Overview
Simpact is a tool for developing, running and analysing so-called individual-based or agent-based models for HIV transmission, prevention and treatment. In contrast to deterministic models – often implemented with the use of systems of differential equations – an individual-based model can keep track of the history of events that happen to the individuals. Thus, it becomes possible to see exactly how many times an HIV infected individual transmitted the virus by the end of his life, who was orphaned and at what age, due to AIDS-related death of their parents, or how many lifetime sex partners the average thirty-five year-old man had.

The models that are built by Simpact are event-driven, which means that the characteristics of individuals, such as their HIV status and relationship status, are not updated at fixed time intervals, but rather each time a relevant event occurs. This makes Simpact models “continuous time” simulation models.

Typically, most events occur as a result of stochastic (random) processes. For instance, there is a hazard for HIV transmission within a serodiscordant couple, which is evaluated throughout the duration of the relationship. Simpact is therefore a tool to design and run stochastic simulations. To find the timing of a particular event, a modified next reaction method algorithm is used to sample from the probability distribution of times till event, according to the hazard function of the event.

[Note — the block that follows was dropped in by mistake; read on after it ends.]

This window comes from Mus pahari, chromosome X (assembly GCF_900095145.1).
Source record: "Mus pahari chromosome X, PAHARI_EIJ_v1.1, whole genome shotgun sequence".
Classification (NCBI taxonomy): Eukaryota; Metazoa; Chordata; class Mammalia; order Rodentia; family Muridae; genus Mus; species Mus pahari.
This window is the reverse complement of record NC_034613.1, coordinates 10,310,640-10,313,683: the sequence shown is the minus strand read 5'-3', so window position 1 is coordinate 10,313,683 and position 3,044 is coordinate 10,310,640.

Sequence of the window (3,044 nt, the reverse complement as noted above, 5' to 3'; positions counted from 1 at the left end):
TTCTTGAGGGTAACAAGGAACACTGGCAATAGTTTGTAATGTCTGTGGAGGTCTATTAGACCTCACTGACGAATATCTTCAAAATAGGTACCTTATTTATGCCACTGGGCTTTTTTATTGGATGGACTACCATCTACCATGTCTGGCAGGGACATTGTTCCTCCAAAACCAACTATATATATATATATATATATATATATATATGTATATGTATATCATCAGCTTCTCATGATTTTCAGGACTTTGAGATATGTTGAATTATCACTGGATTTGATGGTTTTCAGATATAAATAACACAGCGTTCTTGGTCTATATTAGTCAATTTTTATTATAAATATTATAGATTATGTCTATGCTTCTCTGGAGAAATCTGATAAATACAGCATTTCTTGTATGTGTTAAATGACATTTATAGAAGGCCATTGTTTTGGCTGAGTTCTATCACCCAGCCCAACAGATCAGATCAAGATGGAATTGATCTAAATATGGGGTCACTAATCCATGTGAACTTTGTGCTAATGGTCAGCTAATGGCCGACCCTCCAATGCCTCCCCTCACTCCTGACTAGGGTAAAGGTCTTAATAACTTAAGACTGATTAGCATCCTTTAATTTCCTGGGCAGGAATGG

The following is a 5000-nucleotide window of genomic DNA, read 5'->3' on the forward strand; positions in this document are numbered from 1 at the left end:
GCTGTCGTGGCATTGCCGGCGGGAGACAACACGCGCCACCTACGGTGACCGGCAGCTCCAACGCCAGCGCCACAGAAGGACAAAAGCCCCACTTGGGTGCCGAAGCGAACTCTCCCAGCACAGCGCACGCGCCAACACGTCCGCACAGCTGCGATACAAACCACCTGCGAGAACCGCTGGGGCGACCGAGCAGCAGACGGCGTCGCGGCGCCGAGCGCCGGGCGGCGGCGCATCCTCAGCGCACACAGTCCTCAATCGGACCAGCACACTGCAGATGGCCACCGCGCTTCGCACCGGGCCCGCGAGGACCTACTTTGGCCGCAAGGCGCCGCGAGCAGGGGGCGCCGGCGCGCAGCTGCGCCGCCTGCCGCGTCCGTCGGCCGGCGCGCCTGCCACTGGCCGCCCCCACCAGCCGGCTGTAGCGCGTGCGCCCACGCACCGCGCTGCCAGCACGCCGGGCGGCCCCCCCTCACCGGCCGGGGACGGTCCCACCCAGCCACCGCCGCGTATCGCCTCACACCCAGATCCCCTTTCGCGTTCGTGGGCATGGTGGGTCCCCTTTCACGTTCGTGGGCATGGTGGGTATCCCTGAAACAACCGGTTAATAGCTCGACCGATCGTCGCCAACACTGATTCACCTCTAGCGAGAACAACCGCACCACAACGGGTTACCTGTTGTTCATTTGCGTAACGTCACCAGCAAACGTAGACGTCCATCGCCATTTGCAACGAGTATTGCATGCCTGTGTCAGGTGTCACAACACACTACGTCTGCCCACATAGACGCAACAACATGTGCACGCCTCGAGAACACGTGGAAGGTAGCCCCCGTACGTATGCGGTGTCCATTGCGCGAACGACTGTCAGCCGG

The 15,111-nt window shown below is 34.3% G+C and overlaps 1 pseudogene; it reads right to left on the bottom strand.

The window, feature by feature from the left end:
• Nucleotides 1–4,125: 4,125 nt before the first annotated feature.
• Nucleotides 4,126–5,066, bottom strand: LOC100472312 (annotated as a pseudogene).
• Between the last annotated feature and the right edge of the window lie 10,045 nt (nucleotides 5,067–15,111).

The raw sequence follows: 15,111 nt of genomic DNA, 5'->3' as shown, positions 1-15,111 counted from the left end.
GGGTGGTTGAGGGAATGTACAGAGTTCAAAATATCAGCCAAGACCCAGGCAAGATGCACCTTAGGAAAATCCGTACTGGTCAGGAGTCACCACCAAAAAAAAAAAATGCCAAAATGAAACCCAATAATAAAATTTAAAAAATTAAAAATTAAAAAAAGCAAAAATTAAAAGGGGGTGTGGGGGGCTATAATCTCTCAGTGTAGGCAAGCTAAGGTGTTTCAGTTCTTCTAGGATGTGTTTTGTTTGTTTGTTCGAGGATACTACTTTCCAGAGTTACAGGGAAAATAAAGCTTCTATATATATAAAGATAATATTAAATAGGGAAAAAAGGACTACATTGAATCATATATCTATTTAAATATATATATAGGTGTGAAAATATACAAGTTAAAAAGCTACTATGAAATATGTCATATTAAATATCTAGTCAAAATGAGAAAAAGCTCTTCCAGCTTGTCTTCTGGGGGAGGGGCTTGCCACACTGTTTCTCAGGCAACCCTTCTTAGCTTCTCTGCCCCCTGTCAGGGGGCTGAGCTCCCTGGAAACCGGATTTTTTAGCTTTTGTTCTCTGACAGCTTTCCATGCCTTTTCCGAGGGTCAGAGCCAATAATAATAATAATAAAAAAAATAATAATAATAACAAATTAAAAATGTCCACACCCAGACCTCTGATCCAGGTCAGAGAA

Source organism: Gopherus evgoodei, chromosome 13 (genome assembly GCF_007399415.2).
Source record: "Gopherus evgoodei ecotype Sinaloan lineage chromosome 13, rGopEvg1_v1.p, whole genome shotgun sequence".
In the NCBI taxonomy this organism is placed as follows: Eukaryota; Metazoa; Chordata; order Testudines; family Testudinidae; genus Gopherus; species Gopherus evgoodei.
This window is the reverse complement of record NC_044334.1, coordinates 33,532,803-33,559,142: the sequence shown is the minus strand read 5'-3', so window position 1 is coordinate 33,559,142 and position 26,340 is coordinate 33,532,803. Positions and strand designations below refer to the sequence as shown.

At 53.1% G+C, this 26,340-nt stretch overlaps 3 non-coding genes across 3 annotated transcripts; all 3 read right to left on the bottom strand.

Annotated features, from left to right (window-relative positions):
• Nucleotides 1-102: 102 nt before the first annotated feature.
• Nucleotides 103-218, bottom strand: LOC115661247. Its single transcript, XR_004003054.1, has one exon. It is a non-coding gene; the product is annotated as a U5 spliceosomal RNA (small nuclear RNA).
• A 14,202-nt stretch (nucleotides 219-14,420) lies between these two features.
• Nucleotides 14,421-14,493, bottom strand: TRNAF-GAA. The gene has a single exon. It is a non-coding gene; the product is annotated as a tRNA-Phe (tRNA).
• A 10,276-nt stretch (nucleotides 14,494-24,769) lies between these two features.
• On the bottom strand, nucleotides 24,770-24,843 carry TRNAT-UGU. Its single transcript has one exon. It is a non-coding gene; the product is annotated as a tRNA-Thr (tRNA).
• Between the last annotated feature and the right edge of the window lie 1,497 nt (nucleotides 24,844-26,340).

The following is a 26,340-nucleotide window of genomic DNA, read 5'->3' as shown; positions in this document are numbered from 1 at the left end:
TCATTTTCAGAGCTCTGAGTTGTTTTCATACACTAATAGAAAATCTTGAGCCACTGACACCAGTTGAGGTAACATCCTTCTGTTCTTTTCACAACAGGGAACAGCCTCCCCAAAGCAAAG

The appropriate level of complexity and detail of an epidemiological model primarily depends on the research question to be addressed and the data that are available to inform the model parameters. As a result, hundreds of different models for HIV transmission, prevention and treatment have been developed over the past 25 years. To optimise efficiency and avoid having to build ad-hoc models de novo for each new research question, Simpact was developed as a modelling platform, rather than a single, purpose-specific model.

In Simpact, the complexity of HIV transmission and any prevention and treatment interventions that may be simulated, is easily adjusted. In addition to defining the composition of the population in which the epidemic will take place, the user can specify which events are possible in the simulation. Possible events include HIV transmission, relationship formation and dissolution, pregnancy and birth, and AIDS- and non-AIDS-related mortality, antiretroviral treatment (ART) initiation, and ART discontinuation. For each event, the hazard function can be modified to reflect which variables influence the likelihood of the occurrence of the event, and how exactly the hazard to the event is a function of these influencing variables.

 

Detailed documentation and source code 
Detailed documentation and source code for Simpact Cyan, the C++ version, and most recent member of the Simpact family of programs, can be found here.

The data from Figure 1 in the paper “Connecting the dots: network data and models in HIV epidemiology” (Delva et al., 2016) were generated using Simpact Cyan 0.19.4.